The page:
A robust and bushy plant, that can be short-lived or long-lived, growing up to 3 m tall. Its leaves have three or five pointed lobes and scalloped margins. Its large yellow daisy-like flower-heads are about 10 cm across and have yellow centres. Its seeds (6-8 mm long) are topped with a ring of scales and two awns.
Japanese sunflower (Tithonia diversifolia) is widely naturalised in the coastal districts of Queensland and northern New South Wales. It is also present on Christmas Island. Also widely naturalised throughout the tropical and sub-tropical regions of the world, including south-eastern USA (i.e. Florida and Texas) and several Pacific islands (i.e. the Cook Islands, the Galapagos Islands, Fiji, French Polynesia, New Caledonia, Niue, Palau, Western Samoa, Tonga and Hawaii).
A common weed of roadsides, railway lines, creekbanks, disturbed sites, waste areas, embankments, hillsides and neglected suburban lots in tropical, sub-tropical and warmer temperate regions.
A robust and short-lived (i.e. annual) or long-lived (i.e. perennial) plant with upright (i.e. erect) stems forming shrubby bushes usually growing 2-3 m tall, but occasionally reaching up to 5 m in height.
Japanese sunflower (Tithonia diversifolia) is regarded as an environmental weed in Queensland and New South Wales. It was also recently listed as a priority environmental weed in at least one Natural Resource Management region.
The stems are slightly ridged (i.e. striate) and hairy (i.e. pubescent) when young. The alternately arranged leaves are borne on stalks (i.e. petioles) 2-10 cm long. The leaf blades (6-33 cm long and 5-22 cm wide) have tapered (i.e. cuneate) bases and 3-7 pointed lobes with scalloped (i.e. crenate) or toothed (i.e. serrate) margins. These leaves are finely hairy (i.e. puberulent) and greyish-green in colour.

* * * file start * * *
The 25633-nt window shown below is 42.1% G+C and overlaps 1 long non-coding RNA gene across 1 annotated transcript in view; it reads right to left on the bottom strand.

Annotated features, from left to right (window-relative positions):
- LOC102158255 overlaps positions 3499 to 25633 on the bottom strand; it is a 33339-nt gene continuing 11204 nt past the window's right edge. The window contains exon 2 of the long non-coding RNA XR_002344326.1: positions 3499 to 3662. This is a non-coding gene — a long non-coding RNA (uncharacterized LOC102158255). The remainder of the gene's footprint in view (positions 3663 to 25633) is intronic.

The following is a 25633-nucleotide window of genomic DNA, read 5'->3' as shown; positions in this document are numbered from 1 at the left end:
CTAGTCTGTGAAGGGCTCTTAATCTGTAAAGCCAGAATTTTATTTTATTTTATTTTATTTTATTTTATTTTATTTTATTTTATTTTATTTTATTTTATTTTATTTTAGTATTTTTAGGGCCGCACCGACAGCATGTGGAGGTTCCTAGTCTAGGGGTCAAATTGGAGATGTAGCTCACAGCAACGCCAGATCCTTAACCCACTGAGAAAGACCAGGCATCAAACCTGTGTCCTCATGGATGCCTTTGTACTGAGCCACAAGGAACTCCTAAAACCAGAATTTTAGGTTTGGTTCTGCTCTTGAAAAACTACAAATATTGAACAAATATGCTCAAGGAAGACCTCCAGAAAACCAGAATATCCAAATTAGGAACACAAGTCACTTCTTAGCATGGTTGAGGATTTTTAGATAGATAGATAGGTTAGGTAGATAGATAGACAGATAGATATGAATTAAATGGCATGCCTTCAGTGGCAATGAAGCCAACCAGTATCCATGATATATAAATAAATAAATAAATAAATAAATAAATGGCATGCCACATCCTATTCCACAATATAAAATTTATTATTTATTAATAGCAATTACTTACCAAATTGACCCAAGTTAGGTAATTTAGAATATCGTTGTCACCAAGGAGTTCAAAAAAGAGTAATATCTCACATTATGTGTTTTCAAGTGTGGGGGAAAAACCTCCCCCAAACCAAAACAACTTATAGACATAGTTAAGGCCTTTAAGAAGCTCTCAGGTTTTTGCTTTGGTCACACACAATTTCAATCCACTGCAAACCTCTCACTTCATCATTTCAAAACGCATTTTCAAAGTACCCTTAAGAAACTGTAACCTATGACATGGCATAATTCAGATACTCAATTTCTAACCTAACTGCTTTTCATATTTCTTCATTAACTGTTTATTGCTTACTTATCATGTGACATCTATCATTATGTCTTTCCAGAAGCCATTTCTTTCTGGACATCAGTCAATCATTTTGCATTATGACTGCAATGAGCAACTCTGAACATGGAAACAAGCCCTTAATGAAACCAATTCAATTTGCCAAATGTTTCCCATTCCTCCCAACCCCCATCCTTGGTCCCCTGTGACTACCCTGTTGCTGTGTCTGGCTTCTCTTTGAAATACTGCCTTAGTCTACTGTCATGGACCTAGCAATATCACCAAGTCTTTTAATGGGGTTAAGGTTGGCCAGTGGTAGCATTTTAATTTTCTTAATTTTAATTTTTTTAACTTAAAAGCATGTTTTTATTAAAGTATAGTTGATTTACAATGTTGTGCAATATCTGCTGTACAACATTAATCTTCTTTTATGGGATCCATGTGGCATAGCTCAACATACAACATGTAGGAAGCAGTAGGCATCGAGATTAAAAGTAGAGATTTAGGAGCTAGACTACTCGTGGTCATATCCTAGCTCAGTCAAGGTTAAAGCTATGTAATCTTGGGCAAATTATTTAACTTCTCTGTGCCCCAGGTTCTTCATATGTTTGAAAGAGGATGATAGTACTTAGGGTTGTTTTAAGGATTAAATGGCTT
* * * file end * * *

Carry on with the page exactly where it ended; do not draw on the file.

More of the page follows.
The large flower-heads (i.e. capitula) are borne in small groups at the ends of the leafy branches, on stalks (i.e. peduncles) 7-30 cm long. These flower-heads (5-15 cm wide) look like sunflowers, but have yellow centres (3-5 cm across). They have 7-15 bright yellow 'petals' (i.e. ray florets) that are 4-7 cm long and 9-16 mm wide, each with three small teeth at their tips. There are also numerous (80-120) tiny yellow flowers (i.e. tubular florets) in the centre of the flower-heads and they are surrounded by several rows of green bracts (i.e. an involucre). Flowering occurs during spring, but mainly during autumn and early winter (i.e. from April to June). The 'seeds' (i.e. achenes) are 4-8 mm long and topped with a ring (i.e. pappus) of scales and two awns (about 5 mm long). These 'seeds' are covered in close-lying hairs (i.e. they are appressed pubescent), blackish in colour, and are somewhat four-angled.
This species reproduces by seed.The seeds may be dispersed by animals, water and in clothing, They may also be spread in dumped garden waste and contaminated agricultural produce.
Japanese sunflower (Tithonia diversifolia) is similar to Mexican sunflower (Tithonia rotundifolia), wild sunflower (Helianthus annuus) and crownbeard (Verbesina encelioides). These species can be distinguished by the following differences: Japanese sunflower (Tithonia diversifolia) has leaves with 3-7 pointed lobes. Its flower-heads have bright yellow centres and yellow 'petals (i.e. ray florets) 4-7 cm long.Mexican sunflower (Tithonia rotundifolia) has leaves without lobes or with rounded lobes. Its flower-heads have bright yellow centres and orange or reddish 'petals' (i.e. ray florets) 2-3.5 cm long.wild sunflower (Helianthus annuus) has leaves without lobes. Its flower-heads have orange-brown to dark brown centres and yellow 'petals' (i.e. ray florets) 2-3 cm long.crownbeard (Verbesina encelioides) has leaves without lobes. Its flower-heads have bright yellow centres and yellow 'petals' (i.e. ray florets) 1-2 cm long.